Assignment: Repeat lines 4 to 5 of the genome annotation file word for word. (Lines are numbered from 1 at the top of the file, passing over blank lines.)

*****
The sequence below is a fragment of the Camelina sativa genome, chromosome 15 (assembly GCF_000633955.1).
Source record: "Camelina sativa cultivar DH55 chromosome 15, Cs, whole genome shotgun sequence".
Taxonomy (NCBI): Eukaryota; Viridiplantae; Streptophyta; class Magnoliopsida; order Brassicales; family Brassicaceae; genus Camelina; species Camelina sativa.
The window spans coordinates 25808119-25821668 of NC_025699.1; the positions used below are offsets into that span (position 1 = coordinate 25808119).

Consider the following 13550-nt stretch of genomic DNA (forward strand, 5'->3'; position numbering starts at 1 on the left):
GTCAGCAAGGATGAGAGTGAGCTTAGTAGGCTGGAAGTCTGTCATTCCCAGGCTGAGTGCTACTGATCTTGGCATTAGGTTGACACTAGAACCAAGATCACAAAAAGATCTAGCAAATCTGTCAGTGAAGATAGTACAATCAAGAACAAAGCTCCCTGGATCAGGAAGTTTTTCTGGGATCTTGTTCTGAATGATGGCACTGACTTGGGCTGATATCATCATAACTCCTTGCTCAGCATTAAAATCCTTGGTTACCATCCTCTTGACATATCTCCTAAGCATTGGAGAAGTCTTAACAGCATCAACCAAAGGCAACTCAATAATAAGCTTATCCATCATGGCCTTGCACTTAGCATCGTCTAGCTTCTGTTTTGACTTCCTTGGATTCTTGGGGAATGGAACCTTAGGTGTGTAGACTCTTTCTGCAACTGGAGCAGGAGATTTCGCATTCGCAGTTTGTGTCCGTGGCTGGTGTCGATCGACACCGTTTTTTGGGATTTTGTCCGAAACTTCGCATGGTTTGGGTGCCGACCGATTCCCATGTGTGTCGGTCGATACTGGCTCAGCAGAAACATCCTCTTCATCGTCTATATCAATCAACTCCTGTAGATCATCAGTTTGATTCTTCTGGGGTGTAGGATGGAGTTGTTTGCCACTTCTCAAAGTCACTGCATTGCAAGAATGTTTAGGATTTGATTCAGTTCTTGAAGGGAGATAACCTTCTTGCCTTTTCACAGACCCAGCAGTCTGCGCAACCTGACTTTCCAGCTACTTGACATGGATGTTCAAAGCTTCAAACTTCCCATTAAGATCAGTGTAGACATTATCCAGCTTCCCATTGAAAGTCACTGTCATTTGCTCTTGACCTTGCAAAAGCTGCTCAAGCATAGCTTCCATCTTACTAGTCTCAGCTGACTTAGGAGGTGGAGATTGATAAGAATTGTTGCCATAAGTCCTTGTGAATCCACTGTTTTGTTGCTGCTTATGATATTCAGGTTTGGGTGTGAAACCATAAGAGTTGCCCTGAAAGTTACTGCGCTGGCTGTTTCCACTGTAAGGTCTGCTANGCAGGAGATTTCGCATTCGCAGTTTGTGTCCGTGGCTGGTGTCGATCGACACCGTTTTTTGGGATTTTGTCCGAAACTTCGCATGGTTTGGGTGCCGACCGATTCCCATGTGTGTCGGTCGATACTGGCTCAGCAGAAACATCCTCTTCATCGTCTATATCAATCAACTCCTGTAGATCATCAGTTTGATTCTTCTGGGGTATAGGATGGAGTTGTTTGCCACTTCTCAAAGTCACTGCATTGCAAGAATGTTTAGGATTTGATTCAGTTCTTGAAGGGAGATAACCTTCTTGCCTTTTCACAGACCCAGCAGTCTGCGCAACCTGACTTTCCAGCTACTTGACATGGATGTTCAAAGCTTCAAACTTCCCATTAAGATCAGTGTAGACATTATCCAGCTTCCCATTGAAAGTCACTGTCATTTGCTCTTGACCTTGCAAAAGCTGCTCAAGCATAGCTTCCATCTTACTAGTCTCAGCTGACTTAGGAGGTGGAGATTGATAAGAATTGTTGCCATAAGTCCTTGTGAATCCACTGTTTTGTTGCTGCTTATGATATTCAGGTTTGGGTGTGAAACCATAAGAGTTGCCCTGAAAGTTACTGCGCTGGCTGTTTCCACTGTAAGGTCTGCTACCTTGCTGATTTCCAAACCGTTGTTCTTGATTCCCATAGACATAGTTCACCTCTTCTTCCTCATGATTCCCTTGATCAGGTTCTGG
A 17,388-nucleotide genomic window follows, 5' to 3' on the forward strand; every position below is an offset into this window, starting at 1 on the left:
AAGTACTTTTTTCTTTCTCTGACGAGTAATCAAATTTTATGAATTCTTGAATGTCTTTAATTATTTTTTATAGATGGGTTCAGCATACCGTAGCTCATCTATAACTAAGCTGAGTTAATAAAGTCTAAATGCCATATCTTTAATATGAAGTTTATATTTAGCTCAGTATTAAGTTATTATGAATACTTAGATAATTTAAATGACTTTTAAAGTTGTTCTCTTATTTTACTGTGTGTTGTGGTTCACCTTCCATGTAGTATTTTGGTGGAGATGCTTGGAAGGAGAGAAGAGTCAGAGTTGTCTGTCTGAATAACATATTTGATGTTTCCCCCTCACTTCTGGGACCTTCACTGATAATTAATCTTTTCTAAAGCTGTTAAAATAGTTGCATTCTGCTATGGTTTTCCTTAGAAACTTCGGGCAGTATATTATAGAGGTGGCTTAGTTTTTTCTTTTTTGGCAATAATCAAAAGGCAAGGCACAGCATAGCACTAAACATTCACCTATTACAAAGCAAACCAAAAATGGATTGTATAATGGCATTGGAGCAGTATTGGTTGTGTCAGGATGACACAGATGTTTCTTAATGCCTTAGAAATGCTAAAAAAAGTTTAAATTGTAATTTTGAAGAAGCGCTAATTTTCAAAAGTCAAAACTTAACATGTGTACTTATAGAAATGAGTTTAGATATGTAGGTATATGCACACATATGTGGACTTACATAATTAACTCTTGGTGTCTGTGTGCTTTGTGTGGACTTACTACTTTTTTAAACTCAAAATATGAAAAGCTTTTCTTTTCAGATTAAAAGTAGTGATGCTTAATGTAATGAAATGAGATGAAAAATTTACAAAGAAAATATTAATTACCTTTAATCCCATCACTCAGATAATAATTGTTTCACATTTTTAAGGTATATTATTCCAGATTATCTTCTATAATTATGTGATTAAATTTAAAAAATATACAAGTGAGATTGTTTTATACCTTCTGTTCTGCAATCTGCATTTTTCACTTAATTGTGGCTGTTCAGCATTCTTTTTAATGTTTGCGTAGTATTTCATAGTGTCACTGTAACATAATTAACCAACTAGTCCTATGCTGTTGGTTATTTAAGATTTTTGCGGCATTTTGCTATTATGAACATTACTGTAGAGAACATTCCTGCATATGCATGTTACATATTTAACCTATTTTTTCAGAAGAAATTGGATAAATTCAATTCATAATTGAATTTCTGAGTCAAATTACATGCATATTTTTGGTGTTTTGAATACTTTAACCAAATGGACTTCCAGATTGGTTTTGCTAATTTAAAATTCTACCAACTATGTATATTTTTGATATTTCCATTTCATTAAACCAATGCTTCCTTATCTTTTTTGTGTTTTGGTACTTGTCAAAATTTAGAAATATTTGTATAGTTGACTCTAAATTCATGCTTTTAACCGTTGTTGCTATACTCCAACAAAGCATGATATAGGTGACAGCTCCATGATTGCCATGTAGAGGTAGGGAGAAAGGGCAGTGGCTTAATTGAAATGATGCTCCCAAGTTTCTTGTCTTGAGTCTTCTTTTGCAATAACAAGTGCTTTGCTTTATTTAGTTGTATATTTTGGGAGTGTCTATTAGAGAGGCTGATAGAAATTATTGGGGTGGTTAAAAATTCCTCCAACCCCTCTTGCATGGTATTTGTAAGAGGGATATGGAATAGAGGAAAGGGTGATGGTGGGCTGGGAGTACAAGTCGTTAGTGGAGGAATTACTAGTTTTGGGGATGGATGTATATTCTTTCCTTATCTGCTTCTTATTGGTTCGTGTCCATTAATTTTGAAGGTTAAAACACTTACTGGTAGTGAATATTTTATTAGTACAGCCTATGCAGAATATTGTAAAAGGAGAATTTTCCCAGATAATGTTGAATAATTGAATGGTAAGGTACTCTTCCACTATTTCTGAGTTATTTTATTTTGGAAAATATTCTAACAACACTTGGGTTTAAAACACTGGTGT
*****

The window spans coordinates 25808119-25821668 of NC_025699.1; the positions used below are offsets into that span (position 1 = coordinate 25808119).

Consider the following 13550-nt stretch of genomic DNA (forward strand, 5'->3'; position numbering starts at 1 on the left):